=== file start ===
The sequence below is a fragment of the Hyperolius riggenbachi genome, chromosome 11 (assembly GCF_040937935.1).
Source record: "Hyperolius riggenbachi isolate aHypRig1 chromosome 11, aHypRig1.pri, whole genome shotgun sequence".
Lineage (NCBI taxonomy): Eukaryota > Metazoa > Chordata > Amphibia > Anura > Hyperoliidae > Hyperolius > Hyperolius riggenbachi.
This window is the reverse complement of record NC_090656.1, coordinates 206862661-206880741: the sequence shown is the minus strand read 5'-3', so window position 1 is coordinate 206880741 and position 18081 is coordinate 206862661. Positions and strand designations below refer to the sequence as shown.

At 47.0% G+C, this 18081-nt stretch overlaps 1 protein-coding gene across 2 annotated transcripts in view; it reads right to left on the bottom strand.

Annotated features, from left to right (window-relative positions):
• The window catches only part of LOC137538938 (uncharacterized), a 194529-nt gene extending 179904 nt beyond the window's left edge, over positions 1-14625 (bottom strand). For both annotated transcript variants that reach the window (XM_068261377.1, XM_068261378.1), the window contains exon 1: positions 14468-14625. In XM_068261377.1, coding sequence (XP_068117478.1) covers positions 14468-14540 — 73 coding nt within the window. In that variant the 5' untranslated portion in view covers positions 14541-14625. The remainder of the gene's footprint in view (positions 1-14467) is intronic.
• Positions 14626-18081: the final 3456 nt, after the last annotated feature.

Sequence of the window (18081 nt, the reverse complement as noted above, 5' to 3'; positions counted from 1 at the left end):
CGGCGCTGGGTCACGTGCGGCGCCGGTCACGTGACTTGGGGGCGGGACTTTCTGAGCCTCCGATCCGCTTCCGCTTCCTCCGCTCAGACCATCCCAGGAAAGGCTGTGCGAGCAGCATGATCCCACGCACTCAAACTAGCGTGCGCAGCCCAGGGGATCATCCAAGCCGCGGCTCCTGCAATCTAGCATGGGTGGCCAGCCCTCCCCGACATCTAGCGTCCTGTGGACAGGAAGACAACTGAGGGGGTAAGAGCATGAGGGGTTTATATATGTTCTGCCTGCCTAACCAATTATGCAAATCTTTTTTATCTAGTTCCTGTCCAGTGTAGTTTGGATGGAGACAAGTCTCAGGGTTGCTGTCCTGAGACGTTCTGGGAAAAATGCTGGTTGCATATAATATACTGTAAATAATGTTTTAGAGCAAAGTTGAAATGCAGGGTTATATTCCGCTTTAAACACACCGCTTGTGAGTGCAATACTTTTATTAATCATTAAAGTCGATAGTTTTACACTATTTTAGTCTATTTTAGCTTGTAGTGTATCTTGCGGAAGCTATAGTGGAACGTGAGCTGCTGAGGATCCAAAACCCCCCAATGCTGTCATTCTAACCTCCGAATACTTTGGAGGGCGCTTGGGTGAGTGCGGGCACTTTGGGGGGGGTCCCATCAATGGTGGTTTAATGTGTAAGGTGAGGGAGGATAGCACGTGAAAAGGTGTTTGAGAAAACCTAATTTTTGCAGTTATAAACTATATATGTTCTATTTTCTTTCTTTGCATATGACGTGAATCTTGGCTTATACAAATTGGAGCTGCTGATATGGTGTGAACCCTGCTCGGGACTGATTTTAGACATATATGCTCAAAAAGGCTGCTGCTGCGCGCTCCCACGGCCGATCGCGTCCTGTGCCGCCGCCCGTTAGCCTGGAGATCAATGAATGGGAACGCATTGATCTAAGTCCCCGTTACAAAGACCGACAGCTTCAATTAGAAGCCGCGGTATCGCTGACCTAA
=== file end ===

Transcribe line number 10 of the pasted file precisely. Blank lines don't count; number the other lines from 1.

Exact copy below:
CGGCGCTGGGTCACGTGCGGCGCCGGTCACGTGACTTGGGGGCGGGACTTTCTGAGCCTCCGATCCGCTTCCGCTTCCTCCGCTCAGACCATCCCAGGAAAGGCTGTGCGAGCAGCATGATCCCACGCACTCAAACTAGCGTGCGCAGCCCAGGGGATCATCCAAGCCGCGGCTCCTGCAATCTAGCATGGGTGGCCAGCCCTCCCCGACATCTAGCGTCCTGTGGACAGGAAGACAACTGAGGGGGTAAGAGCATGAGGGGTTTATATATGTTCTGCCTGCCTAACCAATTATGCAAATCTTTTTTATCTAGTTCCTGTCCAGTGTAGTTTGGATGGAGACAAGTCTCAGGGTTGCTGTCCTGAGACGTTCTGGGAAAAATGCTGGTTGCATATAATATACTGTAAATAATGTTTTAGAGCAAAGTTGAAATGCAGGGTTATATTCCGCTTTAAACACACCGCTTGTGAGTGCAATACTTTTATTAATCATTAAAGTCGATAGTTTTACACTATTTTAGTCTATTTTAGCTTGTAGTGTATCTTGCGGAAGCTATAGTGGAACGTGAGCTGCTGAGGATCCAAAACCCCCCAATGCTGTCATTCTAACCTCCGAATACTTTGGAGGGCGCTTGGGTGAGTGCGGGCACTTTGGGGGGGGTCCCATCAATGGTGGTTTAATGTGTAAGGTGAGGGAGGATAGCACGTGAAAAGGTGTTTGAGAAAACCTAATTTTTGCAGTTATAAACTATATATGTTCTATTTTCTTTCTTTGCATATGACGTGAATCTTGGCTTATACAAATTGGAGCTGCTGATATGGTGTGAACCCTGCTCGGGACTGATTTTAGACATATATGCTCAAAAAGGCTGCTGCTGCGCGCTCCCACGGCCGATCGCGTCCTGTGCCGCCGCCCGTTAGCCTGGAGATCAATGAATGGGAACGCATTGATCTAAGTCCCCGTTACAAAGACCGACAGCTTCAATTAGAAGCCGCGGTATCGCTGACCTAA